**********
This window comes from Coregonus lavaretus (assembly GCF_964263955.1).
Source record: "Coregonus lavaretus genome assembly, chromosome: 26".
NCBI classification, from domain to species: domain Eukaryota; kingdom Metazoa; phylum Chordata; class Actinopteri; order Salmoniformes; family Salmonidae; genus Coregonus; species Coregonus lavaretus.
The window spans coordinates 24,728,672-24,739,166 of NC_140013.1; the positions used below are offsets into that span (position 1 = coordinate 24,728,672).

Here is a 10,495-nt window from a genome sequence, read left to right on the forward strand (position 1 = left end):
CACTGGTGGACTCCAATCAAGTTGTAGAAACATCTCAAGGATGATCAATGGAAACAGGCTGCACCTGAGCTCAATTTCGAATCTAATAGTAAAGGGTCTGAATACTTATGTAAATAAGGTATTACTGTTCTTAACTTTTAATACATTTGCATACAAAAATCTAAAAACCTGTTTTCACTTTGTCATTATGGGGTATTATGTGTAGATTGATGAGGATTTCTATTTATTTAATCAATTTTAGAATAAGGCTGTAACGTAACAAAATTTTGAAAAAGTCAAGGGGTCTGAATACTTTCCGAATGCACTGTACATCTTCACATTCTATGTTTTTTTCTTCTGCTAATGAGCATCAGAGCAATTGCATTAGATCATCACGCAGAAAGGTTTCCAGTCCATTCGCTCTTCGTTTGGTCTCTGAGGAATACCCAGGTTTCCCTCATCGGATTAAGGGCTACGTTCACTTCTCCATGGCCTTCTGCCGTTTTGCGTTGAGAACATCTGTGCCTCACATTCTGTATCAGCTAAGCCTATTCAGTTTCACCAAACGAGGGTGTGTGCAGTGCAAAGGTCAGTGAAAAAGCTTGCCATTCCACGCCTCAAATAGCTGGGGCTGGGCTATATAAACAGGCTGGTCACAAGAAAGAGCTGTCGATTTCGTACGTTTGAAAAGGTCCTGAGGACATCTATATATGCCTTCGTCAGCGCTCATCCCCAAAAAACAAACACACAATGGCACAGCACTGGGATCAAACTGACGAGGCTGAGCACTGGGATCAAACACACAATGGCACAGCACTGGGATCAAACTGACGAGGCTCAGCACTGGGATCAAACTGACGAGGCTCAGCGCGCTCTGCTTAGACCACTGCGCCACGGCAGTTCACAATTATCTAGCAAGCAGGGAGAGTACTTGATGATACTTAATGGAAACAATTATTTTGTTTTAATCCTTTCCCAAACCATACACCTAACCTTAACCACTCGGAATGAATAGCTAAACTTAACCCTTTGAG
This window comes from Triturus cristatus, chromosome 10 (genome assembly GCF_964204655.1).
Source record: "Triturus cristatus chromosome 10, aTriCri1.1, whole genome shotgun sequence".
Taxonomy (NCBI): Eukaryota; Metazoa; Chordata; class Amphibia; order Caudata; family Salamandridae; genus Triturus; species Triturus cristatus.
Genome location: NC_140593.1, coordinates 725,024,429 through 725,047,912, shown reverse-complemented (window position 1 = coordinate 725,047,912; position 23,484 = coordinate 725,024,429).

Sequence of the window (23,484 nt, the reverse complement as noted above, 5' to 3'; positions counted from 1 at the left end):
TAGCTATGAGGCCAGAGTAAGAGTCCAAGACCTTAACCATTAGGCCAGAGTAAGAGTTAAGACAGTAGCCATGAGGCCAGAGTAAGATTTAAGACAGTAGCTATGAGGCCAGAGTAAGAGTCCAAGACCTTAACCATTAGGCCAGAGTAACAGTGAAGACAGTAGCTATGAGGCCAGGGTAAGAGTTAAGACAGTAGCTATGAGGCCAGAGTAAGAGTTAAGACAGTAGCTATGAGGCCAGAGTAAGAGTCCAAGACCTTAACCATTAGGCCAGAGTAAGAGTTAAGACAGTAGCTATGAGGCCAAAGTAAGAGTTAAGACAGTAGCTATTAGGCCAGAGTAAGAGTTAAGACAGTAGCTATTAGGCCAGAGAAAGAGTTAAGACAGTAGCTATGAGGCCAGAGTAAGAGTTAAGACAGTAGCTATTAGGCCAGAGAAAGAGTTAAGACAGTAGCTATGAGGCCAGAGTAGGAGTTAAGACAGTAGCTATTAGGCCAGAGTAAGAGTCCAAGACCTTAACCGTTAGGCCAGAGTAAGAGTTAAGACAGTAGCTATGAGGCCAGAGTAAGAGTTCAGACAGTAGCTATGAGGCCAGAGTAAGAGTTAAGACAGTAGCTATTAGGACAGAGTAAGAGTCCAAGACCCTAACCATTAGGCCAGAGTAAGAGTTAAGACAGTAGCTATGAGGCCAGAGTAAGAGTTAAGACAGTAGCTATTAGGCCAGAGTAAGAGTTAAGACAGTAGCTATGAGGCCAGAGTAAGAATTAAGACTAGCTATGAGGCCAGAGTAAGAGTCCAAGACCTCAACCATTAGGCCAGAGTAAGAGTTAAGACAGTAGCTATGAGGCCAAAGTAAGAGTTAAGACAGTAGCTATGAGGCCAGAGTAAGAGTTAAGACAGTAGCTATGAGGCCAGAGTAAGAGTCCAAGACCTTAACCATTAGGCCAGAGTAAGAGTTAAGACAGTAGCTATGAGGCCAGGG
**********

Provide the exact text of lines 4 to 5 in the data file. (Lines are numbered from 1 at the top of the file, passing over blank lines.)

The window spans coordinates 24,728,672-24,739,166 of NC_140013.1; the positions used below are offsets into that span (position 1 = coordinate 24,728,672).

Here is a 10,495-nt window from a genome sequence, read left to right on the forward strand (position 1 = left end):